Online Engineering Schools in Michigan
The state of Michigan is home to a strong engineering industry that allows professionals in this field to thrive. In fact, there are currently 135,060 engineering and architectural professionals in Michigan, which account for more than three percent of the entire workforce. Furthermore, the Bureau of Labor Statistics (May 2016) found that these numbers are expected to grow significantly into the future, although some specializations are poised to swell faster than others. By illustration, the BLS (October 2016) predicted that the following subfields of the discipline would experience some of the most robust growth nationwide between 2014 and 2024: civil engineering (305,000 new positions added), mechanical (292,100), industrial (243,200), electrical (180,200), and electronics (135,500).
Of course, in percentage terms, the projected top-growing specializations change. As proof of point, some of the fastest growing subfields nationally were biomedical (23.1 percent increase expected in positions, 2014-24), environmental (12.4 percent), and civil (8.4 percent). And there’s good news for aspiring engineers in Michigan: many subfields in the state are expected to grow faster than national estimates, which demonstrates relatively high job security into the future. Projections Central (2017) found that some of the fastest growing subfields within MI were biomedical (40.6 percent expected increase in positions, 2014-24), mechanical (18.1 percent), environmental (16.3 percent), industrial (13.5 percent), and civil (12 percent). Notably, all of these percentages are significantly higher than the average growth expected across all American occupations during that same decade (6.5 percent). In short, engineering is a booming discipline, especially in Michigan.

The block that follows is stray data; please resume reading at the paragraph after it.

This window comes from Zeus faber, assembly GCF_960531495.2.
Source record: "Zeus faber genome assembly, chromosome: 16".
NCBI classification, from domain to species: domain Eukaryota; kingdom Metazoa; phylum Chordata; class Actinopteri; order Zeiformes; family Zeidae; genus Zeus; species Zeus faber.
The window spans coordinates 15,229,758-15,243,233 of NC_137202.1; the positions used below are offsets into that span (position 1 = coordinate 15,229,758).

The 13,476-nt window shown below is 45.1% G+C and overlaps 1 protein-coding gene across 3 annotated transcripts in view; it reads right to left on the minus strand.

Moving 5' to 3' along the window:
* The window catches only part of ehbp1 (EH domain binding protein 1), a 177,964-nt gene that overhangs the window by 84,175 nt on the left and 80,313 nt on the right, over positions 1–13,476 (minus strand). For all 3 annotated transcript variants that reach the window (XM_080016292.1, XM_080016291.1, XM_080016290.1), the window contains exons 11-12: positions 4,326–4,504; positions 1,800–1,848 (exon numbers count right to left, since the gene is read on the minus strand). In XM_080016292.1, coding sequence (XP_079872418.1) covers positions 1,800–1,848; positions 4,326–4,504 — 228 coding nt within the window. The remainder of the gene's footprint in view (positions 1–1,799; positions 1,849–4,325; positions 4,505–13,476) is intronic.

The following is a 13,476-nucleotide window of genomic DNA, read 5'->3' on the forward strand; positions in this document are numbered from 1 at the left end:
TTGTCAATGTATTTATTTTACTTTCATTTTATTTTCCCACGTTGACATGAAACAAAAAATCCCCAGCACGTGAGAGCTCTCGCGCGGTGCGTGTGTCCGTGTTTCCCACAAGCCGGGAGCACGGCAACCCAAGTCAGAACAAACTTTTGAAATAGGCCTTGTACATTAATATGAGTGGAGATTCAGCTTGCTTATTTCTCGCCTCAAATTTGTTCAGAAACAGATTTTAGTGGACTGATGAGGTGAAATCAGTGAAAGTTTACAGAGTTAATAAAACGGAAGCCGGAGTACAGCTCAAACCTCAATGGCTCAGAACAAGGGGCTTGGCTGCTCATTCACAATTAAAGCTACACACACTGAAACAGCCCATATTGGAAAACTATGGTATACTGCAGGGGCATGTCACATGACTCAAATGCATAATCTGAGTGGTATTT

In addition to plentiful employment opportunities, engineers in Michigan also enjoy a salary well above the statewide average. To be sure, while the average annual salary for all jobs in Michigan is $47,350, the average for engineering and architectural professionals is $80,270 with some subfields earning much more; for example, MI environmental engineers earn a mean annual salary of $89,620, while aerospace engineers bring home an average of $94,810 per year.
Along with growing job prospects and high salary expectations, Michigan engineers may seek professional support from one of the many engineering societies and organizations that operate throughout the state. Such agencies, a few of which are listed below, generally offer job advocacy, educational opportunities, a calendar of events, and a number of other benefits for participating members in the state:
In general, a career in engineering can lead to many opportunities and generous compensation. Those interested in becoming an engineer in MI must generally complete at least an undergraduate degree before seeking work. While many aspiring engineers choose to complete a degree on-campus, many more are now looking to the various online engineering programs. Distance-based engineering degrees offer a high-quality, flexible education with skilled professors, allowing working professionals to continue on with their career while pursuing a degree.
This guide explores the wealth of online engineering programs in Michigan, including a few exceptional professors, expected coursework, and accreditation information.